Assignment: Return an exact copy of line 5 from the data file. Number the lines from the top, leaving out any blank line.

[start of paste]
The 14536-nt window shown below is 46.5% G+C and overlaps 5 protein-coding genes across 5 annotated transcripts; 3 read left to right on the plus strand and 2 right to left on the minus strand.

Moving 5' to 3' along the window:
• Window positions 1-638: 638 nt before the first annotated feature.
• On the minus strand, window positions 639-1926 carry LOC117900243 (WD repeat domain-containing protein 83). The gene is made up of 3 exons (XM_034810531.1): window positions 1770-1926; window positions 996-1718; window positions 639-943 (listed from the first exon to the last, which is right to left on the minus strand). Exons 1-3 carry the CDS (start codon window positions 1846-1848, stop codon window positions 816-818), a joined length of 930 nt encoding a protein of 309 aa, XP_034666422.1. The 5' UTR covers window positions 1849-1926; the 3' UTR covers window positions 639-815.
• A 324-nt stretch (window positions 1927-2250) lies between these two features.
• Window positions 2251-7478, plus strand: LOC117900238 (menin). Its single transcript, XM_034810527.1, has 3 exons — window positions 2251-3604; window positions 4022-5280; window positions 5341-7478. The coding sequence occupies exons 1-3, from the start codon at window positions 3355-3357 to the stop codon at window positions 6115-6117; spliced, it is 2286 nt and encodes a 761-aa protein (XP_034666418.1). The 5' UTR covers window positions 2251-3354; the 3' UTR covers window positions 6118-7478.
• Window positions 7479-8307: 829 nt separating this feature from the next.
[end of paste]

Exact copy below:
• A 324-nt stretch (window positions 1927-2250) lies between these two features.